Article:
Happy 2016 to all my readers! I'm sure for quite a few people, getting some training for your dog is somewhere on your resolution list, especially after Rover lifted his leg on your Christmas tree, or Spot took a choice chunk off your ham when no one was looking.
How to go about finding a dog trainer? Certainly the internet is besieged with articles on how to find one, and after reading many of them myself, I am disappointed to see many are written with the purpose of promoting the agenda of the author, whether they urge one method over another, or a specific certifying organization. Some even go so far as to malign other training styles, which in my opinion, does a great disservice to everyone.
In response, here's my contribution the already dizzying array of advice and opinions, based on over fifteen years of observing the successes and failures of average dog owners seeking training.
Does certification matter? Dog training is an unregulated industry; absolutely anyone can call themselves a dog trainer, hang out their shingle, and take your money- qualified or not. It seems a good idea to go with a "certified dog trainer." Unfortunately, not all certifications are made equally. Some are difficult, requiring lengthy essays, case studies, and video of the trainer at work to be reviewed by a board. Some are only written exams, while others are paid for through online-only training courses, and given without anyone seeing the trainer so much as touch a dog.
However, certification does show a modicum of dedication to their field. There is not a single qualified professional out there who isn't capable of earning a certification, getting one is a matter of personal choice. When considering a trainer, ask who they are certified by, then you may do a bit of homework into that organization if you so choose. You can even ask your trainer why they chose to go with that organization. My organizations of choice are due to our ailgned mission statements. Some are quite a bit of work to obtain and show a definite degree of knowledge and experience.
What about a trainer who has earned training titles? If your goal is earning a certain title or degree, working with a trainer who has earned them is, in my opinion, necessity. What if you aren't interested in titling your dog? Chances are, you just want your pet to behave. Should you care about titles?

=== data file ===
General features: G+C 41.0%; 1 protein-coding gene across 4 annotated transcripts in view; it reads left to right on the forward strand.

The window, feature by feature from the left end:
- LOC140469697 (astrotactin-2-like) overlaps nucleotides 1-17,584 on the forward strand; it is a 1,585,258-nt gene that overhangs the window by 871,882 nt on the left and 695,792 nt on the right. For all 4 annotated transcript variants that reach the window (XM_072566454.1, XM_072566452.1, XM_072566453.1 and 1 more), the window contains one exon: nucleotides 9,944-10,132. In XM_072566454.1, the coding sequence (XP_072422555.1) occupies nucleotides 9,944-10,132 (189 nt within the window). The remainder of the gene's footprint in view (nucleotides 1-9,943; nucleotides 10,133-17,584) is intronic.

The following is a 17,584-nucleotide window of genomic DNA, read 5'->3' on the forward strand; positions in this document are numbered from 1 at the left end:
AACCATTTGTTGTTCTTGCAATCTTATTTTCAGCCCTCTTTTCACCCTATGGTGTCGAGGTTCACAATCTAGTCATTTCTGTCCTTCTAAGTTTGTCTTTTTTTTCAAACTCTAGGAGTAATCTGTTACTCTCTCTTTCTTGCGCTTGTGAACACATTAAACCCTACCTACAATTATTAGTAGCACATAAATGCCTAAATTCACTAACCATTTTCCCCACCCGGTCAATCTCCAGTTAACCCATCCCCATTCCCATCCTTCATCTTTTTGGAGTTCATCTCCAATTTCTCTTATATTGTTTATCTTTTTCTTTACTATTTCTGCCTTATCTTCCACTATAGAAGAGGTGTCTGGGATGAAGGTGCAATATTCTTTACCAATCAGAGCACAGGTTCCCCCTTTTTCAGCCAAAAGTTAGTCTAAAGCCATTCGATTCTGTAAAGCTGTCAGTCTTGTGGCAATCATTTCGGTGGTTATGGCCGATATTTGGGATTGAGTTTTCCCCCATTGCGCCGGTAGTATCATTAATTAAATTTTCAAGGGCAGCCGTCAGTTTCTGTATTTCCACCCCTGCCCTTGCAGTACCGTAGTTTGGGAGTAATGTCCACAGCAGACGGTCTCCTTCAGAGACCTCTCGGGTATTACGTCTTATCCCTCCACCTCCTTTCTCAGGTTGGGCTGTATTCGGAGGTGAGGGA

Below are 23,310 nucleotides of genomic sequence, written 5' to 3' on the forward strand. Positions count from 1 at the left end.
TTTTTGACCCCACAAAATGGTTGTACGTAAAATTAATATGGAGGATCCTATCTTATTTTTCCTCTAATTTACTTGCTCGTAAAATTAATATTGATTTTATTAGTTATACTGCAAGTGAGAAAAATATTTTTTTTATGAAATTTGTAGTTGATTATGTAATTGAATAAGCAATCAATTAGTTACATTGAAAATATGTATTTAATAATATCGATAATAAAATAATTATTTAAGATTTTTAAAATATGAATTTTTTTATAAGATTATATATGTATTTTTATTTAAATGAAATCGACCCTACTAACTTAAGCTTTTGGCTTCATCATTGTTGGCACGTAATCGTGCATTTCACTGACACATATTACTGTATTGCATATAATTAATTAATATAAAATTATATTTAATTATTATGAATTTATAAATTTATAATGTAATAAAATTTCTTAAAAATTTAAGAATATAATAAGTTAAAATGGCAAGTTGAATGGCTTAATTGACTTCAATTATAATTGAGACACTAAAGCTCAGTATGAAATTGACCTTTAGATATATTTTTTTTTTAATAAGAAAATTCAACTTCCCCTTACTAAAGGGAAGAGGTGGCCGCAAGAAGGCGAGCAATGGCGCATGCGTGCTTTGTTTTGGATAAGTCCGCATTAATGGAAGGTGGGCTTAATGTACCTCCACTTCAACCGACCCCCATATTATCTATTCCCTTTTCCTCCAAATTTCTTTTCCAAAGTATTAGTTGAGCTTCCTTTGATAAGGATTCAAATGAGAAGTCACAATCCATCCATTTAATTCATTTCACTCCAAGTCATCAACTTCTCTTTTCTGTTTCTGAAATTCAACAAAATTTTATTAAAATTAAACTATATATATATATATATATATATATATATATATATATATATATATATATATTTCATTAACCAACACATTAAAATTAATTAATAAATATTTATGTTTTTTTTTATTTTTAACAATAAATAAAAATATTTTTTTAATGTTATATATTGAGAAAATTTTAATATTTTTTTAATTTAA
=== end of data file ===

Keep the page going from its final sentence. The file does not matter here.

Yes and no. If your dog pulls you on walks and doesn't come when called, a trainer who's titled in obedience, and whose clients have been equally successful, will likely serve you well. Their skills in obedience training have been proven in a fresh, highly distracting venue, judged by a qualified and unbiased third party, and often an alternative to certifications for some trainers.
Dog training is a broad field with many specializations. If your dog has a problem with resource guarding, a trainer who excels in hunting trials or has many agility titles may not have the skill set you need. If you want to try your hand at dog sports such as IPO (schutzhund), it's unlikely a "big box store" pet trainer will get you there.
Here's where you must start paying close attention. Many seasoned trainers care little for titles or certification, but are still outstanding at what they do. It stands to reason a trainer who has done great work for 10, 20, or 30 years will have an excellent reputation among local vets, groomers, breeders, and average owners. Has no one ever heard of the trainer you're considering? Not so much a whisper of a footprint anywhere online? This could be the sign of a novice who may or may not have the experience to effectively train you or your dog.